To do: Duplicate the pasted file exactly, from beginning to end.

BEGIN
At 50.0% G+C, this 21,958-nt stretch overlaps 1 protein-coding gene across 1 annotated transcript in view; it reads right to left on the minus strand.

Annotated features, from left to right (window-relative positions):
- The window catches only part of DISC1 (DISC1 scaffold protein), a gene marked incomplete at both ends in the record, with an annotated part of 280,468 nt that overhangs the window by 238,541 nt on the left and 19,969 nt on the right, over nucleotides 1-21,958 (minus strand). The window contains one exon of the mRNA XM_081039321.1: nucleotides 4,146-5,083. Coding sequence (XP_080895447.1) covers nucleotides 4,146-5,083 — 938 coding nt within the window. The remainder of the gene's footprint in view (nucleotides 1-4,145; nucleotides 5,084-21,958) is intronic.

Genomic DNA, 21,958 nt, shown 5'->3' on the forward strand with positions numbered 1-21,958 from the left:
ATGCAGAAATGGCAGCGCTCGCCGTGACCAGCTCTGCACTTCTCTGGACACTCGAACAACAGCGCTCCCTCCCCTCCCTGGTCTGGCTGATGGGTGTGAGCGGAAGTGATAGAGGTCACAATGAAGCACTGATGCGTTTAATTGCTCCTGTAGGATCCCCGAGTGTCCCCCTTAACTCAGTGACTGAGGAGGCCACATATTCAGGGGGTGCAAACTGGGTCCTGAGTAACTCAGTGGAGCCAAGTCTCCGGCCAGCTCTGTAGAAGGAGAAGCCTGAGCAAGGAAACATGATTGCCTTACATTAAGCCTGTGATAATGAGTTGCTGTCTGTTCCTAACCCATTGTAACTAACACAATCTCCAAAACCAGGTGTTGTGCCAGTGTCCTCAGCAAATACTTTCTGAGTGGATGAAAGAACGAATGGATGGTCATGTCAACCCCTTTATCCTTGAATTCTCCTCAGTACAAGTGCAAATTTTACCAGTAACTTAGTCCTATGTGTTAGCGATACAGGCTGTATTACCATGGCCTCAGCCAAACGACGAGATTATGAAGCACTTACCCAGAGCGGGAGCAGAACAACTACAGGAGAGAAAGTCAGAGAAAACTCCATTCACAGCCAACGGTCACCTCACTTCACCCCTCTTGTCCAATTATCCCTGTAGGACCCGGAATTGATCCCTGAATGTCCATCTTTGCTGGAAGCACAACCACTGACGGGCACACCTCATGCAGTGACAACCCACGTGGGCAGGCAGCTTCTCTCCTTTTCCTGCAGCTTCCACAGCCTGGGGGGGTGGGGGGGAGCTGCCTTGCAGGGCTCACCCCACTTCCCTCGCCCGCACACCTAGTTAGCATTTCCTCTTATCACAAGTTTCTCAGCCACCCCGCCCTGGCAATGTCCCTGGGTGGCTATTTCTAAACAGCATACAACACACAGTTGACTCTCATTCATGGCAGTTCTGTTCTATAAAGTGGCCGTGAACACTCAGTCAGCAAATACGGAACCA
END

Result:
At 50.0% G+C, this 21,958-nt stretch overlaps 1 protein-coding gene across 1 annotated transcript in view; it reads right to left on the minus strand.

Annotated features, from left to right (window-relative positions):
- The window catches only part of DISC1 (DISC1 scaffold protein), a gene marked incomplete at both ends in the record, with an annotated part of 280,468 nt that overhangs the window by 238,541 nt on the left and 19,969 nt on the right, over nucleotides 1-21,958 (minus strand). The window contains one exon of the mRNA XM_081039321.1: nucleotides 4,146-5,083. Coding sequence (XP_080895447.1) covers nucleotides 4,146-5,083 — 938 coding nt within the window. The remainder of the gene's footprint in view (nucleotides 1-4,145; nucleotides 5,084-21,958) is intronic.

Genomic DNA, 21,958 nt, shown 5'->3' on the forward strand with positions numbered 1-21,958 from the left:
ATGCAGAAATGGCAGCGCTCGCCGTGACCAGCTCTGCACTTCTCTGGACACTCGAACAACAGCGCTCCCTCCCCTCCCTGGTCTGGCTGATGGGTGTGAGCGGAAGTGATAGAGGTCACAATGAAGCACTGATGCGTTTAATTGCTCCTGTAGGATCCCCGAGTGTCCCCCTTAACTCAGTGACTGAGGAGGCCACATATTCAGGGGGTGCAAACTGGGTCCTGAGTAACTCAGTGGAGCCAAGTCTCCGGCCAGCTCTGTAGAAGGAGAAGCCTGAGCAAGGAAACATGATTGCCTTACATTAAGCCTGTGATAATGAGTTGCTGTCTGTTCCTAACCCATTGTAACTAACACAATCTCCAAAACCAGGTGTTGTGCCAGTGTCCTCAGCAAATACTTTCTGAGTGGATGAAAGAACGAATGGATGGTCATGTCAACCCCTTTATCCTTGAATTCTCCTCAGTACAAGTGCAAATTTTACCAGTAACTTAGTCCTATGTGTTAGCGATACAGGCTGTATTACCATGGCCTCAGCCAAACGACGAGATTATGAAGCACTTACCCAGAGCGGGAGCAGAACAACTACAGGAGAGAAAGTCAGAGAAAACTCCATTCACAGCCAACGGTCACCTCACTTCACCCCTCTTGTCCAATTATCCCTGTAGGACCCGGAATTGATCCCTGAATGTCCATCTTTGCTGGAAGCACAACCACTGACGGGCACACCTCATGCAGTGACAACCCACGTGGGCAGGCAGCTTCTCTCCTTTTCCTGCAGCTTCCACAGCCTGGGGGGGTGGGGGGGAGCTGCCTTGCAGGGCTCACCCCACTTCCCTCGCCCGCACACCTAGTTAGCATTTCCTCTTATCACAAGTTTCTCAGCCACCCCGCCCTGGCAATGTCCCTGGGTGGCTATTTCTAAACAGCATACAACACACAGTTGACTCTCATTCATGGCAGTTCTGTTCTATAAAGTGGCCGTGAACACTCAGTCAGCAAATACGGAACCA